Homily of Dom Timothy Kelly for the funeral of Br. Patrick Hart

DOM TIMOTHY KELLY, O.C.S.O.

Homily for Funeral Mass of Br. Patrick Hart

February 28, 2019

[Wis 3:1-9; Rev 21:1-5a, 6b-7; Jn 19:17-18, 25-30]

A Life of Service for Others

We have gathered this afternoon to remember Brother Patrick Hart. It is the appropriate thing to do because we know that Brother Patrick would remember each of us. Brother was always a most thoughtful and considerate person – looking for ways to make connections, to bring persons together, to develop a project to complete the publishing of Merton’s works; or just to have persons share interests and push their horizons.

The Gospel reading is very appropriate. Brother Patrick had begun his spiritual quest with the Brothers of the Holy Cross at Notre Dame. In that context, through Merton’s autobiography, “Seven Storey Mountain”, Brother Patrick’s heart was opened to the monastic way of living the Gospel. He entered the Choir Monk’s novitiate here at Gethsemani and transferred to the Lay Brothers a year later.

It is the last section of our Gospel which seems to touch Brother Patrick’s way of following the Gospel. The violence of Jesus’ solitary death for our salvation as presented in the first lines of the Gospel and is balanced, not softened, by the reality of the women and probably St. John and Nicodimus who were at the foot of the cross; who remained with Jesus; who wanted to care for him in his last hour. These persons were faithful to the one in whom they believed.

When I remember Brother Patrick it is in the context of serving others who were not necessarily deserving of such service. Brother Patrick was my secretary for twenty-seven years and so had many opportunities to practise patience and bear with the incompetence of his Abbot. After the example of the faithful followers at the foot of the Cross, Brother Patrick was always in the background doing what was necessary, making-up for the omissions of others.

I remember an incident when Brother Patrick was at the Generalate in Rome and there were six student-monks of Gethsemani resident at the Generalate. The seven of us would get together after the noon meal on occasion. After complaining about the meal and the Father Master of the Students the topic turned to the common source of our anxiety, our Abbot. On this particular occasion as we exchanged episodes that sounded a little like a game of “Can you top this?”, Brother Patrick abruptly left the group. Later I asked him about his sudden departure from the gathering. With a certain passion he pointed out the selfishness and the lack of respect in the conversation of the group. He acknowledged his gratitude not only for what the Abbot, Dom James Fox, had done for him but also the service of the Abbot to the Order and in particular the opportunity that he provided to each of us, the students. Brother Patrick did not think it possible for him to confront the students as a group but shared his position with us individually.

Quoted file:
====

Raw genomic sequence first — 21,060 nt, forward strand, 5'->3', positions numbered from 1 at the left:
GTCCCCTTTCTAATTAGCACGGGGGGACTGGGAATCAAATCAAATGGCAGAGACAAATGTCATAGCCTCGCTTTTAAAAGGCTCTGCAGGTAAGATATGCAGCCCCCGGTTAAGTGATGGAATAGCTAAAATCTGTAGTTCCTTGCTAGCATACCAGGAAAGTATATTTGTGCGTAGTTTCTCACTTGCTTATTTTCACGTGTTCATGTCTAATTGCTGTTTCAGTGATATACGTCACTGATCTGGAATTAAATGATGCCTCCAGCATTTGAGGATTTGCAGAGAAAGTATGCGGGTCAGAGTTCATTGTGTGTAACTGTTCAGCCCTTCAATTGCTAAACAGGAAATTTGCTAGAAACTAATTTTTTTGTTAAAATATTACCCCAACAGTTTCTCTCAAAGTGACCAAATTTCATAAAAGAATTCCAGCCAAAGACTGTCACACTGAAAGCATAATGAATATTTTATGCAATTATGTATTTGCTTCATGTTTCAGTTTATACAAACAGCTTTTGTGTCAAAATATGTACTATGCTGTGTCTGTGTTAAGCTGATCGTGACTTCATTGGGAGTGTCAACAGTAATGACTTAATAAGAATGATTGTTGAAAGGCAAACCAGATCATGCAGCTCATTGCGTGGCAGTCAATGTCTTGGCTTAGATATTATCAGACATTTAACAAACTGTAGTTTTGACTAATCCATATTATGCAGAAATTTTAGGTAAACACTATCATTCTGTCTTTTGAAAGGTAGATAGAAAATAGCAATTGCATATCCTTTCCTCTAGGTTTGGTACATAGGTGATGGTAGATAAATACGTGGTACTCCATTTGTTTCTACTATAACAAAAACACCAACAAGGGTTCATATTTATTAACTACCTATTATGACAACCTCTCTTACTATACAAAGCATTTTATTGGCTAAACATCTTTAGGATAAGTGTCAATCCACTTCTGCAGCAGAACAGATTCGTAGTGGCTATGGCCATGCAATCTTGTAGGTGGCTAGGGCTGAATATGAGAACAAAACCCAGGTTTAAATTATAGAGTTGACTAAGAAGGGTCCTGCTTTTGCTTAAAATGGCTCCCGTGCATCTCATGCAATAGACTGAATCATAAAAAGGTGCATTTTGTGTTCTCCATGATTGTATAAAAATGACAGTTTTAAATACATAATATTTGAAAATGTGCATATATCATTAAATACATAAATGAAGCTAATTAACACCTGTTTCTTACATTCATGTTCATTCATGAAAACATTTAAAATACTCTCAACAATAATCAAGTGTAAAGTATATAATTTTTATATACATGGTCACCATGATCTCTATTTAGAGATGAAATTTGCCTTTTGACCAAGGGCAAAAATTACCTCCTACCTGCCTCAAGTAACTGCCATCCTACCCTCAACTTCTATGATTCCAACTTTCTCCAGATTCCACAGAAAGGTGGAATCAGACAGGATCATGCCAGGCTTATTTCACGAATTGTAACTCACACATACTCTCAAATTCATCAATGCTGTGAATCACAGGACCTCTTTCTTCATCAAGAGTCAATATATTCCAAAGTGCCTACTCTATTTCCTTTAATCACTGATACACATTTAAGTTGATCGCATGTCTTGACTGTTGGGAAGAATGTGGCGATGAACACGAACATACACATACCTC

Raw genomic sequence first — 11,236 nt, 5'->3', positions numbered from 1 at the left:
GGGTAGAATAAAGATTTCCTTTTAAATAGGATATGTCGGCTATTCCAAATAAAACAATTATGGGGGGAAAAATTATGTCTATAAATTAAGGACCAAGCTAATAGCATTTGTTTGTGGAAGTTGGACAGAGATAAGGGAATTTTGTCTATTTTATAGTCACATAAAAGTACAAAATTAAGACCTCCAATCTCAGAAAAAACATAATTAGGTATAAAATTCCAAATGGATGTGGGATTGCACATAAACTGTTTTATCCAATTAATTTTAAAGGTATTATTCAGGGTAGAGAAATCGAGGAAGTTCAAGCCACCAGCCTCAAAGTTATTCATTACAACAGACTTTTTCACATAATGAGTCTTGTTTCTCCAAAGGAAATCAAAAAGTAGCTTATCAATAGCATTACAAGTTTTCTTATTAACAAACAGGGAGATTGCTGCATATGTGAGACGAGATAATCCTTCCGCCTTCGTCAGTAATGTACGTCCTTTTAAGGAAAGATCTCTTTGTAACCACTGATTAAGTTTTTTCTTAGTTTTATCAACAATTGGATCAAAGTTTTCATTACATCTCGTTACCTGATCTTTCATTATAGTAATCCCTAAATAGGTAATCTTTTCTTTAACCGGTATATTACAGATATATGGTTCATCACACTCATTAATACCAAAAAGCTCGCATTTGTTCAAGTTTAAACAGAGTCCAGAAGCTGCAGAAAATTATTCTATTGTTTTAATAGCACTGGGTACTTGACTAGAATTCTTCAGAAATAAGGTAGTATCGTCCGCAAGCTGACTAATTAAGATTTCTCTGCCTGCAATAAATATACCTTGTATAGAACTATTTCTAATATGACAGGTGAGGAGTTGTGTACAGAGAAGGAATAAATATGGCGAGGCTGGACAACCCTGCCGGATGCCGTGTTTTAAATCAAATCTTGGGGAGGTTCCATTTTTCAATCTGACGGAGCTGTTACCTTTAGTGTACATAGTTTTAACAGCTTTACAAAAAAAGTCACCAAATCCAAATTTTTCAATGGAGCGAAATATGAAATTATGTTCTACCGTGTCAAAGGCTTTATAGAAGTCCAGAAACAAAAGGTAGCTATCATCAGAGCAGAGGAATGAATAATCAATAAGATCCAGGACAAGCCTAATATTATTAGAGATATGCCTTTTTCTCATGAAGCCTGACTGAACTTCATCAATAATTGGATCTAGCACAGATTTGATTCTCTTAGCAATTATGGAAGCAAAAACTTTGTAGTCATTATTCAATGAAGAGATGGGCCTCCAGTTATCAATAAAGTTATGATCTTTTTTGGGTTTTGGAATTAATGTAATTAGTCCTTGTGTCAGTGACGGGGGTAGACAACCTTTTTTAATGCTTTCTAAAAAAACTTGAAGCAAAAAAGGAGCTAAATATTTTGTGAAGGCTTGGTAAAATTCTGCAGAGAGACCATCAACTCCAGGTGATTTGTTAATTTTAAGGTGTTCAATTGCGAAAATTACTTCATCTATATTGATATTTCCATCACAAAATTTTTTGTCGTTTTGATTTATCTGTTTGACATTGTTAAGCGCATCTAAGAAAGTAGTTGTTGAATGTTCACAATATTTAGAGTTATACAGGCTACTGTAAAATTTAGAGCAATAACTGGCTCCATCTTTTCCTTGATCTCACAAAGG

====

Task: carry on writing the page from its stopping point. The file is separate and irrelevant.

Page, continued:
This is the Gospel witness-gift that Brother Patrick offers each of us – faithfulness to the person who had encouraged him; service to his Brothers in teaching by example and support of others just because they are Brothers and Sisters in following Jesus.

It was almost a mission that Brother Patrick took upon himself when Abbot Flavian entrusted him with the responsibility of the Merton Legacy and to work in collaboration with the Trust that Merton had established for his literary work, and with the archives housed at what is now Bellarmine University. This responsibility did have its perks since it meant working with Mrs. Tommie O’Callaghan and sharing her dynamism and culinary creativity.

Brother Patrick was untiring in locating new Merton material for publication, bringing scholars together on various aspects of Merton’s work. Brother even took responsibility for doing some editing of the Letters and Journals while he searched for competent persons to continue the work. Perhaps the most comprehensive and somewhat controversial work was the publication of the Merton Journals and Letters. There was a great deal of anguish about the amount of editing that should be done to these texts. The final decision was to publish them as they were written.

Granted, that in the midst of the worries and concerns there were opportunities that Brother Patrick relished; meeting with friends and colleagues of Merton’s and forging friendships that would support the Merton legacy and Merton’s message of Christian Peace and Justice for our world, and the call that each person live from the depths of the true self that is the foundation of contemplative prayer.

We are here this evening to express our appreciation for our Brother Patrick and his life of service for others. Be it to editors and publishers; University Presidents and archivists; a student with an initial interest in Merton and needing encouragement – serving in the monks’ refectory or cleaning the wash room or correcting an Abbot’s blunders. We remember our Brother who always remembered us.

We remember our Brother Patrick as we celebrate the Eucharist, the mystery of Jesus giving his life that we might live in eternity. We realize like Brother Patrick, who lived from the example of Jesus, that it is only in giving our life for others that we will have life.

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